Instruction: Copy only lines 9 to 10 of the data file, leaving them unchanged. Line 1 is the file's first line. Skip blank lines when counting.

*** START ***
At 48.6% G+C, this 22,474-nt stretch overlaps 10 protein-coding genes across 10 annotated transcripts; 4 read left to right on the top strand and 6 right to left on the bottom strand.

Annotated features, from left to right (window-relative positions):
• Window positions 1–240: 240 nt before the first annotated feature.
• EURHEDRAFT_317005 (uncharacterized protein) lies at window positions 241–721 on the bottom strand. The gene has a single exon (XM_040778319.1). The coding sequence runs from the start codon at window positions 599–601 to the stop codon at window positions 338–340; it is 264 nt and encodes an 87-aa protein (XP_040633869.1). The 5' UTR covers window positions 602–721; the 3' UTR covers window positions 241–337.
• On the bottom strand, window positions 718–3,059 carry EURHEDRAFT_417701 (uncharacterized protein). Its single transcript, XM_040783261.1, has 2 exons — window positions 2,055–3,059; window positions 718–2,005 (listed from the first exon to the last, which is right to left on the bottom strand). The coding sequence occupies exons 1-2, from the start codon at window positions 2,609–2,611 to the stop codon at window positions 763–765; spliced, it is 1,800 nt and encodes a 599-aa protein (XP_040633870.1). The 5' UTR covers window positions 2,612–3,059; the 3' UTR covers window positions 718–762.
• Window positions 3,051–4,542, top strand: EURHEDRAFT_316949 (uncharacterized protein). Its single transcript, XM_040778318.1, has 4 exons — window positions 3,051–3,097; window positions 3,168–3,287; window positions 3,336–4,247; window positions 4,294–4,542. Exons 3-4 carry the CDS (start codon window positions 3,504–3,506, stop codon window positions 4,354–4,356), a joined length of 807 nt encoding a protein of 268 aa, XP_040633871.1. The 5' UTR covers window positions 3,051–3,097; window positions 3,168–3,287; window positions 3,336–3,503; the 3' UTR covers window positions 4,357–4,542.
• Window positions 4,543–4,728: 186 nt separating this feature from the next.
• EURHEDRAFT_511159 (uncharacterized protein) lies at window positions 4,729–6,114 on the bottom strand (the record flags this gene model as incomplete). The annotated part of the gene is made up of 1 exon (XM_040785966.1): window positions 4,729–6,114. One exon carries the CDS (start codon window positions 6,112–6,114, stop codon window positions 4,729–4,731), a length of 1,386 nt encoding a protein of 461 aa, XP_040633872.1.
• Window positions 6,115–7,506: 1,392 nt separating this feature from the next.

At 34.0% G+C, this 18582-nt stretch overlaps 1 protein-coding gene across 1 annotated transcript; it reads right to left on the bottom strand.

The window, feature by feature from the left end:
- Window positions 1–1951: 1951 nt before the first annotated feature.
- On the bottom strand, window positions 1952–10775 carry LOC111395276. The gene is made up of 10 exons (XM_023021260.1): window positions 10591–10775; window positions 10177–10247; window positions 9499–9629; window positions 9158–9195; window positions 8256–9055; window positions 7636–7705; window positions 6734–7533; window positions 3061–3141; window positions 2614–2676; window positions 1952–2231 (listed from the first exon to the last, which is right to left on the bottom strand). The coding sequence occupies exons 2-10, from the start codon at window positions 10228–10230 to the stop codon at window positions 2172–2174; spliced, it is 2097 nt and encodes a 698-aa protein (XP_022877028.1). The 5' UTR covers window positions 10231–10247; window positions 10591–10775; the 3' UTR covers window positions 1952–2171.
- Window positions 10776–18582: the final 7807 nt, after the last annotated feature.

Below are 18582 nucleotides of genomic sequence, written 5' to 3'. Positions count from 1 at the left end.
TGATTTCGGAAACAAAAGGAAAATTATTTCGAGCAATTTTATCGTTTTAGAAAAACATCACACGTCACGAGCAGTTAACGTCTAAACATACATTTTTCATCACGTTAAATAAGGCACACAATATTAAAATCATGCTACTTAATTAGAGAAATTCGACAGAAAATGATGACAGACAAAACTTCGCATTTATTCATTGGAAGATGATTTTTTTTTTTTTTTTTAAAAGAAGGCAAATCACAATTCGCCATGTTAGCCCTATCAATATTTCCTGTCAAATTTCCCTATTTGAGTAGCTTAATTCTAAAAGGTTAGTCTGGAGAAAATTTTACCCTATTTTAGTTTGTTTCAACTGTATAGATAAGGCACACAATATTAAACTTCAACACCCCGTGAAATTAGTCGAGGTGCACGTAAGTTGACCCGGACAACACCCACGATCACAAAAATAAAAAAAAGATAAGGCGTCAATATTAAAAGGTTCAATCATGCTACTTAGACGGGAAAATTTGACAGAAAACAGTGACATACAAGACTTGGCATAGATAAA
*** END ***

• Window positions 6,115–7,506: 1,392 nt separating this feature from the next.

At 34.0% G+C, this 18582-nt stretch overlaps 1 protein-coding gene across 1 annotated transcript; it reads right to left on the bottom strand.